The Civic Hall was typical of that type of building. The Hall was medium sized, with a balcony running right round the outside. Downstairs was all standing, and the balcony was all seated ... although there were no reserved seats. You just had a ticket to enter, and you could go upstairs or stay downstairs. I went upstairs. For previous recordings I'd always arrived as early as possible to ensure I could grab the ideal position to film from. Tonight we had waited a while to suss out getting in, so there were already quite a few people seated in the balcony. There was still room at the front however, and I grabbed a pretty good position about half way down the left side balcony. Paul and the rest of our entourage were downstairs getting a good standing positions, so I was stuck upstairs saving my seat waiting for the support to start ... the lonely bootlegger. Eventually they came and went, and soon the Romeo & Juliet intro tape started up.

It was a great show to film. The lighting was great (the old camcorders are not great in low light), and I had a pretty good shot of the whole stage. I couldn’t quite see Andy most of the time ... but that was better than missing Johnny from the other side. In fact the natural shot from my position captured both Morrissey and Johnny together most of the time, which was ideal. The crowd were really up for it, and the Smiths rose to the occasion magnificently ... probably the best show of the tour in retrospect. Perhaps that's why Morrissey chose this venue for his first solo show? Mostly I had no problems filming ... although there were occasions when people would clamber next to me and lean out over the balcony to wave their arms about and partly block my shot. Still, overall I was pretty pleased with my efforts.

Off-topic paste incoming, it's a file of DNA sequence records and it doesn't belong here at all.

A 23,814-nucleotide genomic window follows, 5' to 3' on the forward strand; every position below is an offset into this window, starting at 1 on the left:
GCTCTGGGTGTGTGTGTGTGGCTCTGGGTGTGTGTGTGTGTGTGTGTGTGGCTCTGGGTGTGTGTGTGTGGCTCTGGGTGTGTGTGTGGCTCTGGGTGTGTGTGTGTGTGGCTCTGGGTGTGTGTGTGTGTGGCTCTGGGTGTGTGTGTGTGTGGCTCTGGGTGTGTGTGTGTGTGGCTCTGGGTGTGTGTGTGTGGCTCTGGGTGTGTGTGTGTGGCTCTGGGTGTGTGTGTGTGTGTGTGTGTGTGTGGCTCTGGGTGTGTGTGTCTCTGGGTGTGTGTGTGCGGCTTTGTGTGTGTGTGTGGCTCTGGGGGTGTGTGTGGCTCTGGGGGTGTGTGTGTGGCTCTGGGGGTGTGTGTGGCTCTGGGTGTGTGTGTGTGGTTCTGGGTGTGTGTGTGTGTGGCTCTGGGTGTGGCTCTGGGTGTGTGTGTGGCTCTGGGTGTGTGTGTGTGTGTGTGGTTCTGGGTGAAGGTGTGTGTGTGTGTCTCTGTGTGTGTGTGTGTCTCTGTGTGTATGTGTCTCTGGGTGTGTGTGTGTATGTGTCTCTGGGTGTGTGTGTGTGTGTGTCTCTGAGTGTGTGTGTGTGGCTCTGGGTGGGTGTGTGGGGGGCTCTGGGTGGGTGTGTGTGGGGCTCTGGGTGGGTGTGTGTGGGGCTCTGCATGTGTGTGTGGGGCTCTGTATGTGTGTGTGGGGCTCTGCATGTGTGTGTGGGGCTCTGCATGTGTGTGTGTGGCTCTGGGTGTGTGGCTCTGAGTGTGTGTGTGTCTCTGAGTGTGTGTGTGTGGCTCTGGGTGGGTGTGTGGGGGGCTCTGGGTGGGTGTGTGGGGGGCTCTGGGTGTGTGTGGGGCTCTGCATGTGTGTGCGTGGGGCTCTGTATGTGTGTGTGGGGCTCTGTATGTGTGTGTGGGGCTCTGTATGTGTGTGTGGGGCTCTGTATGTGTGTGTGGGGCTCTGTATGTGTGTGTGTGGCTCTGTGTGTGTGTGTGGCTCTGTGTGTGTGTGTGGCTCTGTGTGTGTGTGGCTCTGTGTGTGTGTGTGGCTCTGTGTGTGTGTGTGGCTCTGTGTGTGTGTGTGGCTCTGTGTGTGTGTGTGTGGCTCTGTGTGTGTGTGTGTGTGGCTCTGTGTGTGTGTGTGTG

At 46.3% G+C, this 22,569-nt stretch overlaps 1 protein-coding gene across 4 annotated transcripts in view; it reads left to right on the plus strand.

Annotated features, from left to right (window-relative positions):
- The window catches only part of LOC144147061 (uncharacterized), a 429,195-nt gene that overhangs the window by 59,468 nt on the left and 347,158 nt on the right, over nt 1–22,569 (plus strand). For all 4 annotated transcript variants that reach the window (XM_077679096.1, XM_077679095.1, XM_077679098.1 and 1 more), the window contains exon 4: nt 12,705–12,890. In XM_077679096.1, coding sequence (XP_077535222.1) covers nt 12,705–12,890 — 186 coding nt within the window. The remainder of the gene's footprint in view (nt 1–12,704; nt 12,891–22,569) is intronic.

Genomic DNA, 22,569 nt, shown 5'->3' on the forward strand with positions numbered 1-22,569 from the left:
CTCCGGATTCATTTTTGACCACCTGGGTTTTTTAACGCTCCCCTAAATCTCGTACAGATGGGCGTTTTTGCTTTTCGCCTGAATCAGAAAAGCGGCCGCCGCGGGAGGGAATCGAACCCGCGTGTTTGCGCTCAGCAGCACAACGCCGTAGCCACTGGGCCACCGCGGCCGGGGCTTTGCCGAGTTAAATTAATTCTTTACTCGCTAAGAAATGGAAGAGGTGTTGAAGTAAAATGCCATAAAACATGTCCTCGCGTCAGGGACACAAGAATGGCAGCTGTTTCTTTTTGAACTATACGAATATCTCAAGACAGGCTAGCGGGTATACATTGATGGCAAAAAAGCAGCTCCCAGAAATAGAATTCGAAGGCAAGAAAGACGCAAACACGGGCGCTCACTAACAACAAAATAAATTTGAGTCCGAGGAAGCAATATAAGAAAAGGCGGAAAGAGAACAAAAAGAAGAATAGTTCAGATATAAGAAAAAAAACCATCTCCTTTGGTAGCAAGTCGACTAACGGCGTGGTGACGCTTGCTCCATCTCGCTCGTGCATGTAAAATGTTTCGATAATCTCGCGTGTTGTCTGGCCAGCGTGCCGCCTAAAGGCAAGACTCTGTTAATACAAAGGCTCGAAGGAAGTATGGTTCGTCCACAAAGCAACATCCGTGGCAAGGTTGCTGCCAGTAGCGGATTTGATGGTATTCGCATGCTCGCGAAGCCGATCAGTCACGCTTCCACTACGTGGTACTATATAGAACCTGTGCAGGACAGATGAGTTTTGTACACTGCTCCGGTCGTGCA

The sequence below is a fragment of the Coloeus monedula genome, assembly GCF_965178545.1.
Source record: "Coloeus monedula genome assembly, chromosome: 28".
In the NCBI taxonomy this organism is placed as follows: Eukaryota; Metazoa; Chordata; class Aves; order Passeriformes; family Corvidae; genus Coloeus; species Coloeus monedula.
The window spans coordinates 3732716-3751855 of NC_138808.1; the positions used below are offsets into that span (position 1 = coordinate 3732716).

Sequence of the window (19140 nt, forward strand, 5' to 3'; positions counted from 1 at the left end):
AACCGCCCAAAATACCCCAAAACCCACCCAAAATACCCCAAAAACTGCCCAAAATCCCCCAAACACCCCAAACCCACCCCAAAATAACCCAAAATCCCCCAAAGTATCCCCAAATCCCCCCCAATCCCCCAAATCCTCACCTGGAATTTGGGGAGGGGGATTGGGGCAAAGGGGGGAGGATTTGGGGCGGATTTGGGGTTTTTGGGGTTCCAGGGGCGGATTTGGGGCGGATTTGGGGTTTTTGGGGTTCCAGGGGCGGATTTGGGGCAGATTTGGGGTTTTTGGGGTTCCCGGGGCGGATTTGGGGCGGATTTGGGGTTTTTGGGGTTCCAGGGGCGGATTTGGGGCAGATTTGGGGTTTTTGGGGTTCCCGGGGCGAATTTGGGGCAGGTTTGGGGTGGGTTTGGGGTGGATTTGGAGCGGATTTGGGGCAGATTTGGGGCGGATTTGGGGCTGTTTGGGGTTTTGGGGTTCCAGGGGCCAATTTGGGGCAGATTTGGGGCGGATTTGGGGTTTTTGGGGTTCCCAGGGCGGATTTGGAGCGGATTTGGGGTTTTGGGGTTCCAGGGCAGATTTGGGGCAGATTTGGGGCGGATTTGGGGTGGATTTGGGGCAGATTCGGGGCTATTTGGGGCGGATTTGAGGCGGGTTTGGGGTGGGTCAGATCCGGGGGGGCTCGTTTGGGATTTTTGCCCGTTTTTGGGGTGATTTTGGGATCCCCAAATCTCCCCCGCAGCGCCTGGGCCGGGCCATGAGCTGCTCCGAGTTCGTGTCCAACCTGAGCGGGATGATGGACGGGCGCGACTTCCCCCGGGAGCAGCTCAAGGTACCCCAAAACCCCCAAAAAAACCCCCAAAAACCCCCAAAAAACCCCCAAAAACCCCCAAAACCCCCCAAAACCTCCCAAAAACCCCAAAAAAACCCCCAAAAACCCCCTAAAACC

I transferred the video8 tape to computer using a Digital8 camera, which will play Video8 tapes and uses fire wire. So digitally transferred to computer and captured using Vegas as avi. I don't know of any audio recording of this show. Not quite sure why Paul didn't record it ... but he didn't. So I've done what I can with the video's audio using Wavelab ... but there's still very little bass. I experimented with video correction, but although I thought some of the chroma correction might improve things, I wasn't sure, so I've left it as is. I've done subtle reframing of some shots too. Rendered to mpeg by Vegas, and the DVD authored using DVD architect.

Not sure how much of an improvement this is over the best video copies. It looks a bit ropey to me after crisp DV bootlegs ... but I guess that is inevitable. I haven't made video copies of this since the late 80s ... perhaps a very few in the early 90s. Those would have been done from the Video8 camera, through the RF out to a VHS recorder, which I think was a pretty basic Panasonic, which was mono. So hopefully this will be an improvement.